previous next
Will, vb. I. regular verb; impf. and partic. pass. willed, partic. pres. willing; 1) to wish, to desire, to be for: “paying what ransom the insulter --eth,” Ven. 550. “much --ing to be counted wise,” LLL II, 18. “whose will still --s it should none spare,” LLL II, 18 “as w. the rest, so --eth Winchester,” H6A III, 1, 162. “what --s Lord Talbot pleaseth Burgundy,” III, 2, 130. “not --ing any longer conference,” H6C II, 2, 171. “the mother --s it so,” Tit. IV, 2, 82. Rom. III, 5, 24. “the gentleman --ing,” Hml. V, 2, 183. “wishes fall out as they're --ed,” Per. V, 2, 16.
Willing, adjectively, == a) desirous, pleased, inclined; and hence == forward, ready, prompt (cf. above: LLL II, 18. H6C II, 2, 171. Hml. V, 2, 183): “with a heart as --ing as bondage e'er of freedom,” Tp. III, 1, 88 (cf. Of). “I was as --ing to grapple,” LLL II, 218. “but one dead that is --ing to be so,” As I, 2, 201. “you will not extort from me what I am --ing to keep in,” Tw. II, 1, 14. “she is very --ing to bid you farewell,” II, 3, 108. “he shall conceal it whiles you are --ing it shall come to note,” IV, 3, 29 (== till you desire). “could be --ing to march on to Calais without impeachment,” H5 III, 6, 150. “if they be still and --ing, I'll undertake may see away their shilling,” H5 III, 6, 150. “--ing to leave their burthen,” IV, 2, 3. “they that most are --ing,” Cor. I, 6, 67. “I trouble thee too much, but thou art --ing,” Caes. IV, 3, 259. “most --ing spirits,” Cymb. IV, 2, 338. cf. Lucr. 1237. Sonn. 6, 6 (the --ing loan, i. e. readily and gladly given). Wiv. I, 4, 10. Meas. V, 542. As V, 4, 11. Shr. IV, 4, 34. Tw. III, 3, 11. R2 IV, 108. R2 IV, 108 R3 V, 3, 264. H8 III, 1, 49 (the --est sin, i. e. committed with the greatest eagerness). The adj., where the adv. would have been expected: “what you will have, I'll give, and --ing too,” R2 III, 3, 206 (with pleasure, gladly). “I'll send them all as --ing as I live,” H6B V, 1, 51. “most --ing, madam,” H8 IV, 2, 130. “the swallow follows not summer more --ing,” Tim. III, 6, 32.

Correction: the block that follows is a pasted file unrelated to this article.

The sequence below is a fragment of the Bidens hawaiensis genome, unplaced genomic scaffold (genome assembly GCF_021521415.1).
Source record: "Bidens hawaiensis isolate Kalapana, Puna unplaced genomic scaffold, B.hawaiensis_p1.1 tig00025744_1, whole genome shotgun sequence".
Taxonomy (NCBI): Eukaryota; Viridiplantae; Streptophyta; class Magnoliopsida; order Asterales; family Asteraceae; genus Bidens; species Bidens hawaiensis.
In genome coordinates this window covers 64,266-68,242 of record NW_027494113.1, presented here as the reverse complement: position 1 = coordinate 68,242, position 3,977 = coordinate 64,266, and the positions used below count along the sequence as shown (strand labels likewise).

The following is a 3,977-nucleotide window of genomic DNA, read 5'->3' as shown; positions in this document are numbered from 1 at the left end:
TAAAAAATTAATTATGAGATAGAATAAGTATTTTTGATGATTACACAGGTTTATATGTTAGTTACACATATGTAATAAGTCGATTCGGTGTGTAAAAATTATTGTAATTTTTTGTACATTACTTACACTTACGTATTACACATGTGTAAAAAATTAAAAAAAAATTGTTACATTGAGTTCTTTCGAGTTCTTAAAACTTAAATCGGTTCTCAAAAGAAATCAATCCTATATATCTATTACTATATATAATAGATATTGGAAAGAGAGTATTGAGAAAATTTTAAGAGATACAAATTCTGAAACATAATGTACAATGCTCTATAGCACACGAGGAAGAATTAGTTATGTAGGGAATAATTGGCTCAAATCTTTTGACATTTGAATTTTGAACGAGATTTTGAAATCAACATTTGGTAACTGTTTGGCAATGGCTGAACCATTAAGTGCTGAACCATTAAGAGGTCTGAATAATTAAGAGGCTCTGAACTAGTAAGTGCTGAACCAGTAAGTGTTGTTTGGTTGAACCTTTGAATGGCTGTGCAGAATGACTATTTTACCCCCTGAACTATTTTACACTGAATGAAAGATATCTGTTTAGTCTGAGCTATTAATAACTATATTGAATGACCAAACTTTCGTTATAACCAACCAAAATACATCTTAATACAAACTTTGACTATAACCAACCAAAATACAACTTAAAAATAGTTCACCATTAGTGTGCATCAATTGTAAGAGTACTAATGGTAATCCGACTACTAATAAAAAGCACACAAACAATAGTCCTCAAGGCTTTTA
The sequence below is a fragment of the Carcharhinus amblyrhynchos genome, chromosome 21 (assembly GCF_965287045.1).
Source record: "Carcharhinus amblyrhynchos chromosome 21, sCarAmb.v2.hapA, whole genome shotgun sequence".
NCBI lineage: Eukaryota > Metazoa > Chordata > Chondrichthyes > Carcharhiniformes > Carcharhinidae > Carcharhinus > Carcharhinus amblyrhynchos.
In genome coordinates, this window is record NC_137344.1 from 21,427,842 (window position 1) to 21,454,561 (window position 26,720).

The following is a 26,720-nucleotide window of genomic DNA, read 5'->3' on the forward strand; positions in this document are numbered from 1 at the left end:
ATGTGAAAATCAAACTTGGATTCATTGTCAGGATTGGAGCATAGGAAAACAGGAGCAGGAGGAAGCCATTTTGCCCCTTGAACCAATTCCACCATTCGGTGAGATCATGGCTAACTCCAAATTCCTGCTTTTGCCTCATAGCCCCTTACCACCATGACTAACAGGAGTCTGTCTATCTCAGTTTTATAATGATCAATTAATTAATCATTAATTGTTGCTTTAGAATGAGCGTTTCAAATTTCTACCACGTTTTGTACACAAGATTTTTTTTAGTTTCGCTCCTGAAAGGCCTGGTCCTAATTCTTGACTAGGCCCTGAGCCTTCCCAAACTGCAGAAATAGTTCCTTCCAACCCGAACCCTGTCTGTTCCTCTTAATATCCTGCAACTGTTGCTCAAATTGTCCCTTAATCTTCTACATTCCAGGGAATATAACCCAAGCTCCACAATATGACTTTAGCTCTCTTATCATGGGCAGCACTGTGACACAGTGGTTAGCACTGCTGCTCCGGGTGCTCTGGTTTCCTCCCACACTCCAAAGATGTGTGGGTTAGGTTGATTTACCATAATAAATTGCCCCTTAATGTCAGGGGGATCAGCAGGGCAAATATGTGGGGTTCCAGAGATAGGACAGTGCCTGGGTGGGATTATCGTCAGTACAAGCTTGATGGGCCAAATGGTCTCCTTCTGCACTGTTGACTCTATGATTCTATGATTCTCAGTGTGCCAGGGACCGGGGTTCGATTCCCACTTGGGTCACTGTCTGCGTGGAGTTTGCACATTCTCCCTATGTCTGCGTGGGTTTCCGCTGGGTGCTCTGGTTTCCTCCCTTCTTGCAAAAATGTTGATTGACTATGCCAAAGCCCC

b) pleased, contented, gratified: “he strays with --ing sport to the wild ocean,” Gent. II, 7, 32. “all pride is --ing pride,” LLL II, 36. “--ing misery outlives incertain pomp, is crowned before,” Tim. IV, 3, 242.
c) complying, consenting, voluntary: “like a --ing patient, I will drink potions of eisel,” Sonn. 111, 9. “not without the prince be --ing,” Ado III, 3, 86. “what --ing ransom he will give,” H5 III, 5, 63. “a --ing bondman,” Caes. I, 3, 113. “we have --ing dames enough,” Mcb. IV, 3, 73.
2) to dispose, to determine: “what so poor a man as Hamlet is may do, . . . God --ing, shall not lack,” Hml. I, 5, 186.